Perhaps the most fruitful response, though, is not to agree or to disagree, but rather to QUERY. So I find that I have some questions about your article, to wit:
a) Why do you think that "Tool and Symbol" is an incorrect translation? I think that all symbols are signs, but not all signs are symbols. However, Vygotsky and Luria are really interested in speech, which is a symbolic sign (rather than, say, an indexical one like a footprint or an iconic one like an actual foot).
b) You list as "non-Marxist" influences on Vygotsky the following writers: Florensky, Sorokin, Blonsky, and Meyerhold. That's a pretty mixed bag by any standard: Florensky was a Russian Orthodox monk, Sorokin, if I have the right guy, was a minister in the Kerensky government and later founder of the sociology department at Harvard, Blonsky was Vygotsky's colleague, and he certainly considered himself a Marxist, and of course, Meyerhold was the founder of the Moscow Theatre and a member of the Bolshevik Party.
There is plenty of textual evidence for the Marxist influences on Vygotsky (e.g. refs to the Moscow Theatre in Psychology of Art and to Blonsky's work in Pedology of the Adolescent and later in Thinking and Speech). But what makes you think that Florensky and Sorokin had any influence on him at all?
David Kellogg

--- On Sun, 8/7/11, Nikolai Veresov <nveresov@hotmail.com> wrote:

From: Nikolai Veresov <nveresov@hotmail.com>
Subject: [xmca] RE: xmca Digest, Vol 75, Issue 7, Subject: Bladeless Knives Without Handles (David Kellogg)
To: xmca@weber.ucsd.edu
Date: Sunday, August 7, 2011, 1:04 PM

Dear David

Thank you for the focusing on the
content of the Ray’s article and valuable comments. That is wat I wanted
everybody to do. I put in XMCA my comments on Rey’s paper as well.

However, I would like to say
something else.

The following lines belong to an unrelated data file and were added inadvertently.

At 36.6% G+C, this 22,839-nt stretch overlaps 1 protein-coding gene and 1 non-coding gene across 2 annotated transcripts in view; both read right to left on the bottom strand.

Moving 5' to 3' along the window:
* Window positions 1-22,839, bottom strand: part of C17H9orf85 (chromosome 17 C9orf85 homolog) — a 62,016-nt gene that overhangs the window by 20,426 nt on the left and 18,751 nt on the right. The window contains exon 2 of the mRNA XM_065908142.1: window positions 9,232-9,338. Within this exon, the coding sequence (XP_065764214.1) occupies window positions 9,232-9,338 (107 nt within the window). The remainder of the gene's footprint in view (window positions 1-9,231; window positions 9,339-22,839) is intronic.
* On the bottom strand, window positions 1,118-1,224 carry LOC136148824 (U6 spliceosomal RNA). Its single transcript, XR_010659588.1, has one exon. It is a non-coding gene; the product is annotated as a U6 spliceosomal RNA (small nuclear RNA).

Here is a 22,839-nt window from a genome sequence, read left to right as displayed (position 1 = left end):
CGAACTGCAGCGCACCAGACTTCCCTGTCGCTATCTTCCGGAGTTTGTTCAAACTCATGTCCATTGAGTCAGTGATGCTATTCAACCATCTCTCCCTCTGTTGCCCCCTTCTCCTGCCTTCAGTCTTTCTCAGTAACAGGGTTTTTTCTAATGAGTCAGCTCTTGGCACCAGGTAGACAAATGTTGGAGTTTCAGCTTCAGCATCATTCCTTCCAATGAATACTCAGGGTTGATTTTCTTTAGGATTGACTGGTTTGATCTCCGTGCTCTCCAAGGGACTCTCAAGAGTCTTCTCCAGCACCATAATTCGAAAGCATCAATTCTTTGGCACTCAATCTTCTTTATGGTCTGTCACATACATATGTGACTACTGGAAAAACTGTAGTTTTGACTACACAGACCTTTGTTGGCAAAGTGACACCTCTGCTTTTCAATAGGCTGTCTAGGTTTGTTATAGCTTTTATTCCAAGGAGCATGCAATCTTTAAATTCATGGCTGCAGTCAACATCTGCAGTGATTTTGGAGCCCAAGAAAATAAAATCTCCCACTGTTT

You wrote: 

“my remarks were not really personalist or ad hominem in any way. The proof is,
perhaps, that you yourself are not really able to reliable attach them to
the person for whom they were meant”. 

Probably I am
not really able to reliably attach them to the person whom they were meant.
However, I am
not blind and I am able to read. 

You wrote: (1) “Both Rey
and Veresov emphasize NEGATION in their periodization” and (2) “Both Rey and
Veresov stress that they are the FIRST to make this distinction...” 

These are
your words, David. So, your remarks about
extravagant claims of priority and extreme claims about periodization are
really directed to both Rey and Veresov. In my reply I did not want to speak for Rey, I
just said that (1) I do not emphasize  negation and do not stress ABSOLUTE difference
between the early Vygotsky and middle Vygotsky, (2) I do not split off early
Vygotsky from Marxism and (3)I do not stress that I am THE FIRST to make the
distinction. Of course you are free to criticize me, however please could you
be so kind not to ascribe to me what I never said or did. Thank you.

Nikolai Veresov  

> Dear Professor Veresov:
But if you read what I wrote (below) I think you will see that my remarks were not really personalist or ad hominem in any way. The proof is, perhaps, that you yourself are not really able to reliable attach them to the person for whom they were meant. 
> The parts you are really objecting to (that is, the remarks about extravagant claims of priority and extreme claims about periodization) are really directed to the article under discussion.